Laureano’s hit streak ends, but Oakland’s outfield offense keeps flourishing
The center fielder’s 16-game streak ended in the A’s loss to the Angels on Thursday night, but Grossman and co. didn’t skip a beat from the plate.
Just as they did this time one year ago, the Oakland Athletics are exploding on offense.
After a mediocre March and April, starting in early May – coinciding with Matt Olson’s return to the lineup – the Swingin’ A’s have been one of the best offenses in the MLB, returning back to the form that won them 97 games in 2018.
Highlighting those successes was Ramon Laureano, who was on a career-high 16-game hit streak that (not coincidentally) began on May 18, the first game of the A’s 10-game win streak.
That streak was broken last night, with Laureano going 0-4 in the A’s 10-9 extra-innings loss to the Angels, although the center fielder extended his on-base streak to 24 games, the longest current streak in the MLB.
But in Laureano’s offensive absence, left fielder Robbie Grossman continued his own recent tear, knocking a season-high four base hits – besting his three-hit day on June 2 – and scoring two runs, leading the charge until his 10th-inning defensive blunder cost the A’s the game.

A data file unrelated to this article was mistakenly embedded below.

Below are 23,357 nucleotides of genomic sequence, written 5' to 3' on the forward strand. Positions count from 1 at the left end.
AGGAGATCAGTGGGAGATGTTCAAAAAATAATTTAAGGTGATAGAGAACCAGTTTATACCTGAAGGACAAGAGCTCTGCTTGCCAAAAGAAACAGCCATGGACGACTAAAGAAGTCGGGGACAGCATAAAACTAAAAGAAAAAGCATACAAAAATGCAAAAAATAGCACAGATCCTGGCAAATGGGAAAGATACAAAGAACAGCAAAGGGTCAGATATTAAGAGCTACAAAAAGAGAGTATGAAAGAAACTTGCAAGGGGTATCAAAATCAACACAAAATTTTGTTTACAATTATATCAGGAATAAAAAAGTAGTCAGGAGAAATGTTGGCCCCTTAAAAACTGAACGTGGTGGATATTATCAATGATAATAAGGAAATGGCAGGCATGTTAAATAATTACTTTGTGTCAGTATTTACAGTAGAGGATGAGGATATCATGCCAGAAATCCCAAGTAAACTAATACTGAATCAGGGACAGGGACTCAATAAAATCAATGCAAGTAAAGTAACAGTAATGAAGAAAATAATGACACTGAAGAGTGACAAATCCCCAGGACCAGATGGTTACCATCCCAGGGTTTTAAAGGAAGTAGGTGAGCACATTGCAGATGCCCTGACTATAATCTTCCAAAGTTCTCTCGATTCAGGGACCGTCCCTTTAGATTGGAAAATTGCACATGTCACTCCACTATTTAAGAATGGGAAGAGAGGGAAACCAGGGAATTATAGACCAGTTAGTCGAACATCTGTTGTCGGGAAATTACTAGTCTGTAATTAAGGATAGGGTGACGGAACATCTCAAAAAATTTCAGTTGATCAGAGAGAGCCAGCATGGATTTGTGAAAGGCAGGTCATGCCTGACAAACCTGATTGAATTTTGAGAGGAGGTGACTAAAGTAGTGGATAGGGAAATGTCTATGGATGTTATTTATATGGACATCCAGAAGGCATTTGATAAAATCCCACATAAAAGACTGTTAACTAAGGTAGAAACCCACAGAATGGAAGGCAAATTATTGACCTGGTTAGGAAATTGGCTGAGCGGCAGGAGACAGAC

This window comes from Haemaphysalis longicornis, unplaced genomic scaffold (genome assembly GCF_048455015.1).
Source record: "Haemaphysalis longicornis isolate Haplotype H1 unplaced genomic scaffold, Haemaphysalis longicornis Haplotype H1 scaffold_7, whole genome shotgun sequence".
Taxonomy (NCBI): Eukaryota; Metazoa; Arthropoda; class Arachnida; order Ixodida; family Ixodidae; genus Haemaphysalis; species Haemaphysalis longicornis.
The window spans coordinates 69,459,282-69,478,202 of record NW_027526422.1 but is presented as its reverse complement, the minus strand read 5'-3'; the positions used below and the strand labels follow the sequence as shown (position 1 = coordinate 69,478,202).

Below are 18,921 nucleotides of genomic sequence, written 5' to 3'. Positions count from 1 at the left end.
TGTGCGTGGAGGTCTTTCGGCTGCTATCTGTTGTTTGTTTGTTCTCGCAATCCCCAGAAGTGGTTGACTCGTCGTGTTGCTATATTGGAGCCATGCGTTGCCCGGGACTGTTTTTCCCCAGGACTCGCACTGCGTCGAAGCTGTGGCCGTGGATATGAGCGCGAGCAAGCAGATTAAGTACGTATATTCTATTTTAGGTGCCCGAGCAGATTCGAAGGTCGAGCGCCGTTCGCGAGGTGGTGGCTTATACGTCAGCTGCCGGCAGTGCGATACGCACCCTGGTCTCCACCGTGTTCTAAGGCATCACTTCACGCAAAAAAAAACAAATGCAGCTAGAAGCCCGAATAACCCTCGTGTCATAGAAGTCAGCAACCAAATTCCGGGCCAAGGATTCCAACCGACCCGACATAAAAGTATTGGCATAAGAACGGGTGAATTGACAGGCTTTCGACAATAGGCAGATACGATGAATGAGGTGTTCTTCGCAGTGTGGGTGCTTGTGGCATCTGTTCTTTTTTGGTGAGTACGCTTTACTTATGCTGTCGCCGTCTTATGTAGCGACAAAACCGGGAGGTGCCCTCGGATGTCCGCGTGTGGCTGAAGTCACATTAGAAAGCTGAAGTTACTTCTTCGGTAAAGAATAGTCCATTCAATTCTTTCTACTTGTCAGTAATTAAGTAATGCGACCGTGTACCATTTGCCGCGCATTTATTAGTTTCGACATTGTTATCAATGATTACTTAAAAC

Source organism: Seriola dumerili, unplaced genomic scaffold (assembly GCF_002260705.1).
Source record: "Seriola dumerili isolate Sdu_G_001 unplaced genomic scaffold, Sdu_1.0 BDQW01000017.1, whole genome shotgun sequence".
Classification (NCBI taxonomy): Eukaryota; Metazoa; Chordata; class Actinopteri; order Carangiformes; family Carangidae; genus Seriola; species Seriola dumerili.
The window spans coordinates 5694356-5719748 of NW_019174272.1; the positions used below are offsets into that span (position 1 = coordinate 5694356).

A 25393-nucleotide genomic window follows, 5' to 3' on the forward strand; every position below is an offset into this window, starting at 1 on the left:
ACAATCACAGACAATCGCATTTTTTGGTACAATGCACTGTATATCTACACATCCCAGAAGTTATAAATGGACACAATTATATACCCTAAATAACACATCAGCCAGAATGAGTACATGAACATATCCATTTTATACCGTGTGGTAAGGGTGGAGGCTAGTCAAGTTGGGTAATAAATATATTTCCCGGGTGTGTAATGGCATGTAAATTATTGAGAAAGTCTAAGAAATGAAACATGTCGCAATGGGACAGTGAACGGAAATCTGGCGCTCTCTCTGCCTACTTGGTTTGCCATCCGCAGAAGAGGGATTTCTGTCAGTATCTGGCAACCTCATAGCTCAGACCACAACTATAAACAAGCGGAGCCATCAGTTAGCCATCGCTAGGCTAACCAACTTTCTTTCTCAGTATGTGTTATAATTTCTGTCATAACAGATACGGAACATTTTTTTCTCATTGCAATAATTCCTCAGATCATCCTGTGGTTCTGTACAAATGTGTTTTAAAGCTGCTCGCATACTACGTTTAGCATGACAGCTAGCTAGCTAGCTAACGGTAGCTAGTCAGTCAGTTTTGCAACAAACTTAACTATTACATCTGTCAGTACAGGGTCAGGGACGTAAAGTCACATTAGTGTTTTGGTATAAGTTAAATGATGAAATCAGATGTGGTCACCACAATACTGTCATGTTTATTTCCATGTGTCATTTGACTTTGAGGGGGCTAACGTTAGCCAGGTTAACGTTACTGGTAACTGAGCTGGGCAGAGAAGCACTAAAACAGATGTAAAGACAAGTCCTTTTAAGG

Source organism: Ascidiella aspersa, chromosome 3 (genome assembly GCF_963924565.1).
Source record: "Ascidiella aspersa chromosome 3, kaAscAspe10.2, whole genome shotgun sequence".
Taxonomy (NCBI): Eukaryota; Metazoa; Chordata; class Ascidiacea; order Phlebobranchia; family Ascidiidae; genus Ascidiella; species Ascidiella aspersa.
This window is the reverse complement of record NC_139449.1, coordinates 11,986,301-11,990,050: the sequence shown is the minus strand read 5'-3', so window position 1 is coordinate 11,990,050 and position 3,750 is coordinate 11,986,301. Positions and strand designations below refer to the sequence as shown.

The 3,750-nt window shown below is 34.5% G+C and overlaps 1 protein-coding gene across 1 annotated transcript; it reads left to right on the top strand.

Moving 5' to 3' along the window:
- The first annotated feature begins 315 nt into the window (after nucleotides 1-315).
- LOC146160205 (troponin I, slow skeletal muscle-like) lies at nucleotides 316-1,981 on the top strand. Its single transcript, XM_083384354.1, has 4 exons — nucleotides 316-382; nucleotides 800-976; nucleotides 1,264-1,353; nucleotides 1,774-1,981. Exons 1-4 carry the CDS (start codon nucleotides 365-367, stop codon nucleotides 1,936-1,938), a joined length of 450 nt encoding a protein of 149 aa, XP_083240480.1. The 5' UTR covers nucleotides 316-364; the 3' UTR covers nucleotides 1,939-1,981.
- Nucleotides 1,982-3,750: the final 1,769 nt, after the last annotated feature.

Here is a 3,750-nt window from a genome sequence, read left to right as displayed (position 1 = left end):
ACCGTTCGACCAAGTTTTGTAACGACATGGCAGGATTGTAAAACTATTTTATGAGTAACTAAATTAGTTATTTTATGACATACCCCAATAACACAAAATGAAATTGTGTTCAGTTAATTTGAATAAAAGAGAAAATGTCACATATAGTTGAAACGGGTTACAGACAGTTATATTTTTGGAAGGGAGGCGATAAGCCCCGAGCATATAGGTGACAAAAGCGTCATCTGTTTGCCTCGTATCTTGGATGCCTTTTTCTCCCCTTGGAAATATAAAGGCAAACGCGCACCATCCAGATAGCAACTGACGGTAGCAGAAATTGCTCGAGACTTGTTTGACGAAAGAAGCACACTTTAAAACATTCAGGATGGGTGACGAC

Grossman, a career .255 hitter who was batting .212 on the season on May 19, is hitting .368 with eight runs and three RBIs since May 19.
In 57 games this season, he is nearly halfway (29) to his career-high in runs (62) and is only two away from surpassing his home run total from 2018 (six).
Grossman and Laureano are not alone in their offensive firepower in the outfield.
Since May 18, the quintet of Laureano, Grossman, Stephen Piscotty, Mark Canha and Chad Pinder are posting: a .290 batting average, 32 runs, 11 home runs and 31 RBIs. Even the worst hitter in that span – Canha at .250 – leads the unit with four bombs and eight ribbies in the last 17 games.
We have talked about the importance of the big bats – Olson, Matt Chapman, Khris Davis and to an extent Marcus Semien – but just as key for the Oakland Athletics will be consistency from the bottom of the order and from pinch-hitter and platoon players, especially as the starting rotation takes time to heal up and the bullpen continues to reel.